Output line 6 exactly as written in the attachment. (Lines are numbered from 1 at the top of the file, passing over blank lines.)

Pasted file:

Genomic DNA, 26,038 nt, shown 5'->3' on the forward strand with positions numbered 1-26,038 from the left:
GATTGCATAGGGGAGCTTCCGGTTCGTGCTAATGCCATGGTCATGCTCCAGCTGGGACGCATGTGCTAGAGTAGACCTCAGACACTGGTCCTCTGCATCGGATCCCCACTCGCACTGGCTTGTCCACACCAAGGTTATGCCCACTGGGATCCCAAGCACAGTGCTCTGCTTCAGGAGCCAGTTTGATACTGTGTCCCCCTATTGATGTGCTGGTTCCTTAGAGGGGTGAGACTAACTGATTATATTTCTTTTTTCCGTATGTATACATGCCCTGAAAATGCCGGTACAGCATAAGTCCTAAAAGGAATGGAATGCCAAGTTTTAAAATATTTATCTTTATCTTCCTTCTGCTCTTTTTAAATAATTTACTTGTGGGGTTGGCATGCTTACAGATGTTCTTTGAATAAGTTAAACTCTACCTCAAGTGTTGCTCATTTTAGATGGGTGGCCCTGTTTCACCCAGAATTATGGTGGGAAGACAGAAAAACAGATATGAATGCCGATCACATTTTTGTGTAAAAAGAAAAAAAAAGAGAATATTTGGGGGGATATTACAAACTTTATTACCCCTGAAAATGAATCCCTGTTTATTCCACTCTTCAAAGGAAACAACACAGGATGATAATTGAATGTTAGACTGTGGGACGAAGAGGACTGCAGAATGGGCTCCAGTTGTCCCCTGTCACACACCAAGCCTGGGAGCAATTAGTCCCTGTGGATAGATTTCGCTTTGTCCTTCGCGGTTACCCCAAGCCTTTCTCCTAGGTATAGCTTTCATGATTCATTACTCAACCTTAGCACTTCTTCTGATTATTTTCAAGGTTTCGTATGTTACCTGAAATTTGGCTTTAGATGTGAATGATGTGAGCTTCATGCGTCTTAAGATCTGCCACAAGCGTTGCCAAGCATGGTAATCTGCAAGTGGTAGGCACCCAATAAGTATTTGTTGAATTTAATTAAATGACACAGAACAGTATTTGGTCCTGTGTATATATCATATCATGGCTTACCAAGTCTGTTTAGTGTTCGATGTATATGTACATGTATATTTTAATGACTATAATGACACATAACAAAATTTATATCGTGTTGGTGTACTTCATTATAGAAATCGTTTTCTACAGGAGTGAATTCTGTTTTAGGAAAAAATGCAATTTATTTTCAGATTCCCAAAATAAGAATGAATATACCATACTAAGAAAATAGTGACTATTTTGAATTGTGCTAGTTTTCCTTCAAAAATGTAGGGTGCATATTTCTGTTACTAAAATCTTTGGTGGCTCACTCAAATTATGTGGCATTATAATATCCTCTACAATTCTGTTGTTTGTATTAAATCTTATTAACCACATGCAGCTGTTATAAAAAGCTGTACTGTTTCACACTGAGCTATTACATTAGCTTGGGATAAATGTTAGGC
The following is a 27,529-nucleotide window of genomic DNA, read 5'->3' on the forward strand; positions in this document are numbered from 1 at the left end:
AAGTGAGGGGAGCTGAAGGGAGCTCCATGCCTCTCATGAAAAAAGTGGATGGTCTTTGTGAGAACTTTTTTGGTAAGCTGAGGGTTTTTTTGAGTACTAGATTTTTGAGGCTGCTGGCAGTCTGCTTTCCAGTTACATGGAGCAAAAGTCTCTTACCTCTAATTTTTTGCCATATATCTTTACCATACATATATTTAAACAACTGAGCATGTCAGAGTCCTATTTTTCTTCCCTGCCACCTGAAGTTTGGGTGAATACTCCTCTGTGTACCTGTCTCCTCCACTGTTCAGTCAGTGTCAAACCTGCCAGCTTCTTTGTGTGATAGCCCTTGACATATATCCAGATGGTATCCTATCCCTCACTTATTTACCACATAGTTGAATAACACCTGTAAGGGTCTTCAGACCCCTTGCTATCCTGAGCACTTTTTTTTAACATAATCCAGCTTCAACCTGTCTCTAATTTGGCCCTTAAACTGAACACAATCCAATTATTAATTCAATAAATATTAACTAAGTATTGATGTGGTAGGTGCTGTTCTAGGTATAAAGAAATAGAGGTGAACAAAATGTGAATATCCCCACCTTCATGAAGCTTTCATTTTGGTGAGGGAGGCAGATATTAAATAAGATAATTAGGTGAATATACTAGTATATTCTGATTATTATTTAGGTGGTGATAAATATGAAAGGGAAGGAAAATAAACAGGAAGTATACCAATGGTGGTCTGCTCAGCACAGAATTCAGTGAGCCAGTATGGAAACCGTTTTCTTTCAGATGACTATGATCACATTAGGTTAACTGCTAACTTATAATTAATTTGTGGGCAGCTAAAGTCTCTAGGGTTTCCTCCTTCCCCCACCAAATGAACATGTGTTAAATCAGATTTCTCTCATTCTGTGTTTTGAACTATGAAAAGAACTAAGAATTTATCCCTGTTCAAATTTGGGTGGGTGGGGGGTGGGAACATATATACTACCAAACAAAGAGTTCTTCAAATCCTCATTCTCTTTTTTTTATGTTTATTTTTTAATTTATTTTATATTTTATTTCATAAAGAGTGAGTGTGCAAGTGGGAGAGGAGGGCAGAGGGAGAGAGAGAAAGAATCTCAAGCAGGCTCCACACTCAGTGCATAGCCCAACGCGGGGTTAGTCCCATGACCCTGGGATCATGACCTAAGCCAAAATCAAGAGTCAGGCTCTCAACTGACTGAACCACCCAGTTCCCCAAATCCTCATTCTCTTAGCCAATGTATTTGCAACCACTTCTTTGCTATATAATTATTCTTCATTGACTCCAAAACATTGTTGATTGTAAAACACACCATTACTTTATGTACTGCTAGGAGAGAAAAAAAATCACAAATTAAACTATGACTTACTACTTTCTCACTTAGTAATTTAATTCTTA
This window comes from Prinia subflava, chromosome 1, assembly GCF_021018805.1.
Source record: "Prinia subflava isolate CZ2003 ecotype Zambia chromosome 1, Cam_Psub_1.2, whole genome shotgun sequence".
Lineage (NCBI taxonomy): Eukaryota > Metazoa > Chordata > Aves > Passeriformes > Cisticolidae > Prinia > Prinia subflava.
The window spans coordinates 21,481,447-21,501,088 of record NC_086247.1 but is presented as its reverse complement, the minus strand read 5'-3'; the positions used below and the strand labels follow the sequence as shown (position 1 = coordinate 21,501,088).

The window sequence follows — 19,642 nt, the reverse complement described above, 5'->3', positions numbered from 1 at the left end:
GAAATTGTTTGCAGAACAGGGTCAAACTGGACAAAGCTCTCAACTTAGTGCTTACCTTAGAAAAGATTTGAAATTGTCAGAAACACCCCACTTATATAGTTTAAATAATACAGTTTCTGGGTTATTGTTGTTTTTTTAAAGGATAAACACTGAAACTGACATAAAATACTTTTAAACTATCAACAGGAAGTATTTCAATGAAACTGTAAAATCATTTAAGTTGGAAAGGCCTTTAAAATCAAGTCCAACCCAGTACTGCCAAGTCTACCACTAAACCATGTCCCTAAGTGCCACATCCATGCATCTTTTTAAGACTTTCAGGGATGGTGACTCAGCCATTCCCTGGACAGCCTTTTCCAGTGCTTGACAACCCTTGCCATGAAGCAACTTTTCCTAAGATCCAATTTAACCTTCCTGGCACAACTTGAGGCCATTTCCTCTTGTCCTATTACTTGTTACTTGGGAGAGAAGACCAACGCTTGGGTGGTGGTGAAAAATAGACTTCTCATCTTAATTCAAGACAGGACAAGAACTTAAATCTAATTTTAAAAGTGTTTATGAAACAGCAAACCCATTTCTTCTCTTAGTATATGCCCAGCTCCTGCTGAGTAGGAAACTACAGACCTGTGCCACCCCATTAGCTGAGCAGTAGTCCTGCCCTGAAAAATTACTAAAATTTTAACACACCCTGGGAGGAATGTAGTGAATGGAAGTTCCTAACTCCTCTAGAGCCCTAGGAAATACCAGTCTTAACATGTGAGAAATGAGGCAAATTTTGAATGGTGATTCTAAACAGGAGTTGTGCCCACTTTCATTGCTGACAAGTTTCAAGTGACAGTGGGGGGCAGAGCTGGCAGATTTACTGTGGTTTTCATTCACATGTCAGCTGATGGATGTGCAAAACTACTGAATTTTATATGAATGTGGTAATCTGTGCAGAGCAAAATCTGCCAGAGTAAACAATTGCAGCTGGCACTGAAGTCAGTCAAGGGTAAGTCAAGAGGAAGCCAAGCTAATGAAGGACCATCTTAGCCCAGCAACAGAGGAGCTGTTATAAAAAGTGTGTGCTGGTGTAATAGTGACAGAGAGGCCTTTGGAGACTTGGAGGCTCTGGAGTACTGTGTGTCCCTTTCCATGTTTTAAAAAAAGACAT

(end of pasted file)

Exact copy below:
Source record: "Prinia subflava isolate CZ2003 ecotype Zambia chromosome 1, Cam_Psub_1.2, whole genome shotgun sequence".